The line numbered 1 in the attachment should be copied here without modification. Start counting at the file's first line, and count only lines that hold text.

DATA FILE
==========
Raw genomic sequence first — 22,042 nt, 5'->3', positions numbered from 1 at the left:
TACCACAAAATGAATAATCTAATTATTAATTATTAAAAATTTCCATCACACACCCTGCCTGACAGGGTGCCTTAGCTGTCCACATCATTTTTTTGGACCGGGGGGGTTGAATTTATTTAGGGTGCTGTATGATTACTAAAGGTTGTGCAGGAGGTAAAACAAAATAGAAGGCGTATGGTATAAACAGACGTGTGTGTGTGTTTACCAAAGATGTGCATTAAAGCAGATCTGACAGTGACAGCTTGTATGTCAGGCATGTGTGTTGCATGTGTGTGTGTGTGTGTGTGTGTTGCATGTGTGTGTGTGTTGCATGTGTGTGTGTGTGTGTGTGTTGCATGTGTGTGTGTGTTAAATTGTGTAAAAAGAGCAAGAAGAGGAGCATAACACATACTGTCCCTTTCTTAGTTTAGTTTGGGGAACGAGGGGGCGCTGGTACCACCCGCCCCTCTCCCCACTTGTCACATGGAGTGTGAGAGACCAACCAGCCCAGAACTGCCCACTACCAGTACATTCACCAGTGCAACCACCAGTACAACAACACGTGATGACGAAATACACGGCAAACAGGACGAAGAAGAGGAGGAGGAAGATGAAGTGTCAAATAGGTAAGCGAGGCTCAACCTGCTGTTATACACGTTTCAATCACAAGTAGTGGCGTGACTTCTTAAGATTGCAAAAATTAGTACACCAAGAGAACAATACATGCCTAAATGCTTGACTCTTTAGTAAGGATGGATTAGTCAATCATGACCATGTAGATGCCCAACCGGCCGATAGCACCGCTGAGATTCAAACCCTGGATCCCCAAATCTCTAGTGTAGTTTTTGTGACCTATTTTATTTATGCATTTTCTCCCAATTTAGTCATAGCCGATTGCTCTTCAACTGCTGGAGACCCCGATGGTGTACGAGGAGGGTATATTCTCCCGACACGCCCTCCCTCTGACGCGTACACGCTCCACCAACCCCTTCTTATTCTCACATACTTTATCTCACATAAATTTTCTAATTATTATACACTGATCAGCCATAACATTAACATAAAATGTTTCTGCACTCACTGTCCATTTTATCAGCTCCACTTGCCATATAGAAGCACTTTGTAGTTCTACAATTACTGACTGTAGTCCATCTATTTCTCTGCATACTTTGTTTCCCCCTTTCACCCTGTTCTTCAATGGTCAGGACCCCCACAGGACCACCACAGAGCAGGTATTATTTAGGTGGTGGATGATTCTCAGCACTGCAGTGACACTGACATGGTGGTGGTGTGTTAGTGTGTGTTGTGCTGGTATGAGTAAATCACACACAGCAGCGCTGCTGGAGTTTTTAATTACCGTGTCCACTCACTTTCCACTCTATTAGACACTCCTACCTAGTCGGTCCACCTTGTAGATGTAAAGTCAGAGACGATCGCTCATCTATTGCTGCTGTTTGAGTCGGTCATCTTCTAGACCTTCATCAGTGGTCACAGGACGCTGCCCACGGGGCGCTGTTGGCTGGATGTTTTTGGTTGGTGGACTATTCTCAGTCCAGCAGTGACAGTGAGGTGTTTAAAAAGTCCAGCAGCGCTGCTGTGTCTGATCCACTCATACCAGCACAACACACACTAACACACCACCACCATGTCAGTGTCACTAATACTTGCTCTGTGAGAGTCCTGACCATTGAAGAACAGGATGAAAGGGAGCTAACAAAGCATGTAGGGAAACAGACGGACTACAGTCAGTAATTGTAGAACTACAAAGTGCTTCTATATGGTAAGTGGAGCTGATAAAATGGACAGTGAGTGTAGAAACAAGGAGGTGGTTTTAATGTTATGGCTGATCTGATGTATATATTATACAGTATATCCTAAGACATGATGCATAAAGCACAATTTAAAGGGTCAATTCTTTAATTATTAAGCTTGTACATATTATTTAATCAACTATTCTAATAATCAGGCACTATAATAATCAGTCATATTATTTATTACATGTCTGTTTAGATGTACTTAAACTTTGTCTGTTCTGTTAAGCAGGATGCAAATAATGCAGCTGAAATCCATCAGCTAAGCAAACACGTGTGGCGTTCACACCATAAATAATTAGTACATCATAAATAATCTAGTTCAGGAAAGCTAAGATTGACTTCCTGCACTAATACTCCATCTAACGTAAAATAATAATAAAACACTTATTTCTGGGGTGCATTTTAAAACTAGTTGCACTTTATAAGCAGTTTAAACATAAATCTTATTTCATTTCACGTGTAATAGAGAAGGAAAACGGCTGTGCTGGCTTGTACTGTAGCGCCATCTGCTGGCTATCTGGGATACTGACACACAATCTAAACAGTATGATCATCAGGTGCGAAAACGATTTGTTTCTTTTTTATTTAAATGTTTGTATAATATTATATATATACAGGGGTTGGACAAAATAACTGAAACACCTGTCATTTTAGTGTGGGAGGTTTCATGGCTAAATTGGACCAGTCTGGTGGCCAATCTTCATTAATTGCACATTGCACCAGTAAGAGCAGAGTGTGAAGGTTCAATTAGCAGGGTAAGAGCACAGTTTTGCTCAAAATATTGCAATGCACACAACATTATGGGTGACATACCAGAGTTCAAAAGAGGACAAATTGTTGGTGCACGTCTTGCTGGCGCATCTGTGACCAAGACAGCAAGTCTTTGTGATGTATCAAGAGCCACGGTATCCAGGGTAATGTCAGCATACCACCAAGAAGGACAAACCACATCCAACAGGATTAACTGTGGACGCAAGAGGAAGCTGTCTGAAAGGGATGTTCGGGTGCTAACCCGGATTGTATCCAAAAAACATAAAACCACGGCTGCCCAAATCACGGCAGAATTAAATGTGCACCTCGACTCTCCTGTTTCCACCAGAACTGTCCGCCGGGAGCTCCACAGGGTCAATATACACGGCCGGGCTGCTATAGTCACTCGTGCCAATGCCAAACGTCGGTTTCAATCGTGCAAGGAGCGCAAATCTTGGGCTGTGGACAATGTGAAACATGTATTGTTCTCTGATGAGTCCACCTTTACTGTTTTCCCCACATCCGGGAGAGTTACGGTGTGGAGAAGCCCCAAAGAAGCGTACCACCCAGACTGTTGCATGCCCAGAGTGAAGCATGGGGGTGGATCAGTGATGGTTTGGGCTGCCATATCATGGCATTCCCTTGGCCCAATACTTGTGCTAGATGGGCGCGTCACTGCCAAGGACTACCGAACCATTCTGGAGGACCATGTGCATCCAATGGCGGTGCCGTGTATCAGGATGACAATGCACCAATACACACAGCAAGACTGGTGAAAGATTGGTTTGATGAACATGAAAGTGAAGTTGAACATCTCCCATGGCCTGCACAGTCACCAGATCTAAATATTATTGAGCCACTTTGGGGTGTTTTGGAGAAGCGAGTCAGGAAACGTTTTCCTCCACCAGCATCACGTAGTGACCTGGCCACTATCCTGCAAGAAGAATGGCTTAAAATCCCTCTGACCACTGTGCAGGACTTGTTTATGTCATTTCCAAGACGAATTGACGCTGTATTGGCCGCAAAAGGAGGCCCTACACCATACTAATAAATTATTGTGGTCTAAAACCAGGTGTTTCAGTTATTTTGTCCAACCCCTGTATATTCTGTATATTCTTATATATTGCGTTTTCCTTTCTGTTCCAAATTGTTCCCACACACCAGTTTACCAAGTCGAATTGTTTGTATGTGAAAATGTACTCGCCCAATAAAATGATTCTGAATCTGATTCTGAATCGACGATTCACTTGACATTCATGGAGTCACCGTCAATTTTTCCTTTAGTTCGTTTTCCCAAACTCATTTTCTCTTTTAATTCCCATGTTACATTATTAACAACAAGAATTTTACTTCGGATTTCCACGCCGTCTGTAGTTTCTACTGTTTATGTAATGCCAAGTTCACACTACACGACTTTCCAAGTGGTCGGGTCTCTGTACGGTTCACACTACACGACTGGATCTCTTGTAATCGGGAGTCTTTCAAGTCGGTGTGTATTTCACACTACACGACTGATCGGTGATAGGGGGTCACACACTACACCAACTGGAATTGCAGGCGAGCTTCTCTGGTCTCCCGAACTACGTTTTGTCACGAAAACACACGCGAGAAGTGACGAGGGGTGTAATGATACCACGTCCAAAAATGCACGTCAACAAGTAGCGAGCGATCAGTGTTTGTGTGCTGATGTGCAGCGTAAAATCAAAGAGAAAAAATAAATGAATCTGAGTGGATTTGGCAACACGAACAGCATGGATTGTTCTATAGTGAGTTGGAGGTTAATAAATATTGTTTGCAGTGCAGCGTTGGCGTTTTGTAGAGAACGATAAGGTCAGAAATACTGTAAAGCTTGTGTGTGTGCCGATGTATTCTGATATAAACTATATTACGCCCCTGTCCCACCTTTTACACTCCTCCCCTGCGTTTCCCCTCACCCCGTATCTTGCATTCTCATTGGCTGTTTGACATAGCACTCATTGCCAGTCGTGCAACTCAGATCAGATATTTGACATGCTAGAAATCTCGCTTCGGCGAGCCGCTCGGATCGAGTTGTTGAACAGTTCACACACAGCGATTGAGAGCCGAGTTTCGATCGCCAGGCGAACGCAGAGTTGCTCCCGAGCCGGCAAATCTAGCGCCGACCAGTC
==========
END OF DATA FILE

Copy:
Raw genomic sequence first — 22,042 nt, 5'->3', positions numbered from 1 at the left: